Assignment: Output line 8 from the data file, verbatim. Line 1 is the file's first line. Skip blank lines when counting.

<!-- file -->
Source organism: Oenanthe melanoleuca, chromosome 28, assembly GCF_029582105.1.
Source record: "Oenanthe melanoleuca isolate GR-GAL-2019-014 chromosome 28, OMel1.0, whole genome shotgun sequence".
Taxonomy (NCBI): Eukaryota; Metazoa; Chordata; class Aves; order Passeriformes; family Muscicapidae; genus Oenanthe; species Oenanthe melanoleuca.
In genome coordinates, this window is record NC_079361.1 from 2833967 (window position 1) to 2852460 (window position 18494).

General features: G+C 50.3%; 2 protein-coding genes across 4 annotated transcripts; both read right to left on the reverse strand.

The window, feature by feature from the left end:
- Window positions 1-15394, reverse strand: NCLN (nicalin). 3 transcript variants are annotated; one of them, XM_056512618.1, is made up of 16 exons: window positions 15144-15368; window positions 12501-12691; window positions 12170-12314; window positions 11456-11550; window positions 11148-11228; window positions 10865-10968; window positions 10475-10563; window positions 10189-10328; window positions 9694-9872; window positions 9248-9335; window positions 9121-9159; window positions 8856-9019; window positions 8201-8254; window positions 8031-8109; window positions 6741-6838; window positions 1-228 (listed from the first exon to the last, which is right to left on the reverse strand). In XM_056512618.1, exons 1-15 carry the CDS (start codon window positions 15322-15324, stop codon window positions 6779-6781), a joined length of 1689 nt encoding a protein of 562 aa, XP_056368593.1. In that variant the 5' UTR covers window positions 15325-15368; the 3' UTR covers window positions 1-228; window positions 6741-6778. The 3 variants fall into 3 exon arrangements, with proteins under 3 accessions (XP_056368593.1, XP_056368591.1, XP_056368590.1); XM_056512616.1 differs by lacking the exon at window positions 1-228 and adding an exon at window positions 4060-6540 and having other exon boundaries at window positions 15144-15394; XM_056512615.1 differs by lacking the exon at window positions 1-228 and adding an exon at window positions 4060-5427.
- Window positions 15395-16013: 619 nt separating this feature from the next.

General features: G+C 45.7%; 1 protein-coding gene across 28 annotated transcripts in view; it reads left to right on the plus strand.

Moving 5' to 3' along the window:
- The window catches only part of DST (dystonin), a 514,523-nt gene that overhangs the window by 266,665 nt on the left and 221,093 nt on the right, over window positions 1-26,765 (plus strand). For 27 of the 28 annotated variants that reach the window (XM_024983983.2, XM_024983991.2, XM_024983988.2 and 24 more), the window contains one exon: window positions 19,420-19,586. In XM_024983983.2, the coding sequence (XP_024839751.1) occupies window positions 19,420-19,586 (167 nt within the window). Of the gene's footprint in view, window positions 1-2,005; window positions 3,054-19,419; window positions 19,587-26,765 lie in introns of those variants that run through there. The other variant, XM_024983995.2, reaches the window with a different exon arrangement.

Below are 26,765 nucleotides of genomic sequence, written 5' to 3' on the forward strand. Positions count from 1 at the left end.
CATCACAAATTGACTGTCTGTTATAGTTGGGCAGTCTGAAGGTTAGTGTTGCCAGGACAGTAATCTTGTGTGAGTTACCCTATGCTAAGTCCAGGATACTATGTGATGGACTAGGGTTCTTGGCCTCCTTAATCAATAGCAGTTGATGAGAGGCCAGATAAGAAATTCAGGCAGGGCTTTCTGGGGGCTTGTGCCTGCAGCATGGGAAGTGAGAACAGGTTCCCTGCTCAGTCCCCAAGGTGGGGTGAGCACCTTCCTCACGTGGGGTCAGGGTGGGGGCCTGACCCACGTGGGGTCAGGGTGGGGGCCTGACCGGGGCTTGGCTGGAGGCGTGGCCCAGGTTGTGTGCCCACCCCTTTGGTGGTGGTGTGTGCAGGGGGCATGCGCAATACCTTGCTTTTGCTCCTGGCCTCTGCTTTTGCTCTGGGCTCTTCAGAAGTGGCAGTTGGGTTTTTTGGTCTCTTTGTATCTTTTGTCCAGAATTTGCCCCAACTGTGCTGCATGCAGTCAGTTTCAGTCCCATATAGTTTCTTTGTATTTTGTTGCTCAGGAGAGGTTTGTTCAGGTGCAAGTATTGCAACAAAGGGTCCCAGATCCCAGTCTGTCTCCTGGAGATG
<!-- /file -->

- Window positions 15395-16013: 619 nt separating this feature from the next.